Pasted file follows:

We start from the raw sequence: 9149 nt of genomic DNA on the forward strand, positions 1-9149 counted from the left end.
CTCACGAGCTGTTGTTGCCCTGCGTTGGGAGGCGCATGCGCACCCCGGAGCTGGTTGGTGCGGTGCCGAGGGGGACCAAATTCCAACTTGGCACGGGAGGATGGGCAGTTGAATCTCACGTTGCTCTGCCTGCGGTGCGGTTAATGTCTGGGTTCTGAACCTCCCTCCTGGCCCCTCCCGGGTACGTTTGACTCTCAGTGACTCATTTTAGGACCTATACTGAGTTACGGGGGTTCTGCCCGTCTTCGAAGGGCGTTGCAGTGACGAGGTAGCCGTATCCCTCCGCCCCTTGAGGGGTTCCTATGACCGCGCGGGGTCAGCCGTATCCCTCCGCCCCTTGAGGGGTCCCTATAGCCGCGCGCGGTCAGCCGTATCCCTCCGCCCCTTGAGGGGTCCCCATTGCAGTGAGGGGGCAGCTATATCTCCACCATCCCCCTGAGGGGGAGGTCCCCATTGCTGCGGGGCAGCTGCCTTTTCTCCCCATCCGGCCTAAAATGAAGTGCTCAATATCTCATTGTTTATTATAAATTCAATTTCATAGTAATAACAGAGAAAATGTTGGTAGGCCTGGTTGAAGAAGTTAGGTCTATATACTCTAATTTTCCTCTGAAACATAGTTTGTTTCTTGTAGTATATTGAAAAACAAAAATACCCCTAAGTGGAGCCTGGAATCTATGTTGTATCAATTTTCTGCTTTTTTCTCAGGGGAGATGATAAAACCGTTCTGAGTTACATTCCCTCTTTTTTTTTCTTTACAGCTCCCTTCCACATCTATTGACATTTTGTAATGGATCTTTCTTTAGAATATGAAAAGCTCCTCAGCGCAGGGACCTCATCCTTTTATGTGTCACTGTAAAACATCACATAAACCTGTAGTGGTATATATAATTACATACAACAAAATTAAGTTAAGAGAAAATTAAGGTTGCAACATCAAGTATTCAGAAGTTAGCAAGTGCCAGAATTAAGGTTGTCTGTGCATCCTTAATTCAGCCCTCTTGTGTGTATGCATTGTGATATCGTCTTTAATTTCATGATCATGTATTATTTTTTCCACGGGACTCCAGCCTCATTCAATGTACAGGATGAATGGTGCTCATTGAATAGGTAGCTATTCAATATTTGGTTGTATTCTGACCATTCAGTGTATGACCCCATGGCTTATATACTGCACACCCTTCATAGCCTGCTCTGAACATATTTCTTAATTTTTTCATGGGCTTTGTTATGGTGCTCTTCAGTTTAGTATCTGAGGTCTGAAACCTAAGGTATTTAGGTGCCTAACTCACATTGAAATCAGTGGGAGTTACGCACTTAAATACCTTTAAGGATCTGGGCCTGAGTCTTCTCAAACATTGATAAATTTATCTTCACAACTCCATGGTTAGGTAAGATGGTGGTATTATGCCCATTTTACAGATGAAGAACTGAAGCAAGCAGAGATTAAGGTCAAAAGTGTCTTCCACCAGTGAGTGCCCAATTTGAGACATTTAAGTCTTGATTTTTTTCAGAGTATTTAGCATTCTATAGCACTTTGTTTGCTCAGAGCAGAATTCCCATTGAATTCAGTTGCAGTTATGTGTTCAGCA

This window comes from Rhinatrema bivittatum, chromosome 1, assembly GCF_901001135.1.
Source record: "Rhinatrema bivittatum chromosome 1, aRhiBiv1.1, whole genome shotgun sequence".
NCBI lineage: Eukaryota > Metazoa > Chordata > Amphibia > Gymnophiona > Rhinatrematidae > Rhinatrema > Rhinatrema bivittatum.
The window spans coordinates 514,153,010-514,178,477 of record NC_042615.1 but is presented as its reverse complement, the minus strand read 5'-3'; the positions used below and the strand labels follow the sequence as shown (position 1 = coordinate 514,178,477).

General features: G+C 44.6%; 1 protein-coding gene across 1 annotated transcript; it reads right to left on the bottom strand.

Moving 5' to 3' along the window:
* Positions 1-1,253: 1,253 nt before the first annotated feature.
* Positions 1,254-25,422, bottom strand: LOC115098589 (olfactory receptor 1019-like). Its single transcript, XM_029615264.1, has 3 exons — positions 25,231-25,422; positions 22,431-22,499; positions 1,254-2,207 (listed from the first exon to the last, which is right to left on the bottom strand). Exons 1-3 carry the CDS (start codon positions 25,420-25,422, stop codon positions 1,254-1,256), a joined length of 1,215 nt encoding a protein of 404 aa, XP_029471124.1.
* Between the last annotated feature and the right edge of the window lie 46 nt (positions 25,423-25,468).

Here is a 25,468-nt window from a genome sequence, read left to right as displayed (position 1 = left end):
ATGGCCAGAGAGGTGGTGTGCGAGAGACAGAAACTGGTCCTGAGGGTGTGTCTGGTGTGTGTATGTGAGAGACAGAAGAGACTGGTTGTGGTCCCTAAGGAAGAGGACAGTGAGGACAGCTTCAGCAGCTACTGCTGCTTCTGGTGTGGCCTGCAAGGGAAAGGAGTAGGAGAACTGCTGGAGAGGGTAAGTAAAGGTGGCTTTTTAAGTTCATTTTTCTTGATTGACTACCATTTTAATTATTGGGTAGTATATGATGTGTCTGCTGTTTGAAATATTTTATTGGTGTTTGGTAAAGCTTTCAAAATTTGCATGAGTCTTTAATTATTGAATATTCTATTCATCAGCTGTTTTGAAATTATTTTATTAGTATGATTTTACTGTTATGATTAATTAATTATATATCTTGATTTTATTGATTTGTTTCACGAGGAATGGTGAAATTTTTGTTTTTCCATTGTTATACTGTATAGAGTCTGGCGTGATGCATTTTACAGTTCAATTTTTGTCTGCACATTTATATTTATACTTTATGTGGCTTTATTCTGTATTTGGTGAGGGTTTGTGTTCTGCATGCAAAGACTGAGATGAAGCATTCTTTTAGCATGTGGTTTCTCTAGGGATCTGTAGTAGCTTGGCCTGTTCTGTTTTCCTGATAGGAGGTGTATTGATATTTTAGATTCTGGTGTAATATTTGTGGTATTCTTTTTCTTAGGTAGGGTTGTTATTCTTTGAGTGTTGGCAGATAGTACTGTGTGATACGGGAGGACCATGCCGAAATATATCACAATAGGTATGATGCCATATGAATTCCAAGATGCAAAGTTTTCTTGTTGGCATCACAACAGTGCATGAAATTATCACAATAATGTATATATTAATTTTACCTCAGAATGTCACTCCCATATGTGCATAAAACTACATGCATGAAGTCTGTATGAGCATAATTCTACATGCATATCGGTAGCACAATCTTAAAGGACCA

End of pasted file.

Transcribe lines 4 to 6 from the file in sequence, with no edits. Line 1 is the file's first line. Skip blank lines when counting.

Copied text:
Source record: "Rhinatrema bivittatum chromosome 1, aRhiBiv1.1, whole genome shotgun sequence".
NCBI lineage: Eukaryota > Metazoa > Chordata > Amphibia > Gymnophiona > Rhinatrematidae > Rhinatrema > Rhinatrema bivittatum.
The window spans coordinates 514,153,010-514,178,477 of record NC_042615.1 but is presented as its reverse complement, the minus strand read 5'-3'; the positions used below and the strand labels follow the sequence as shown (position 1 = coordinate 514,178,477).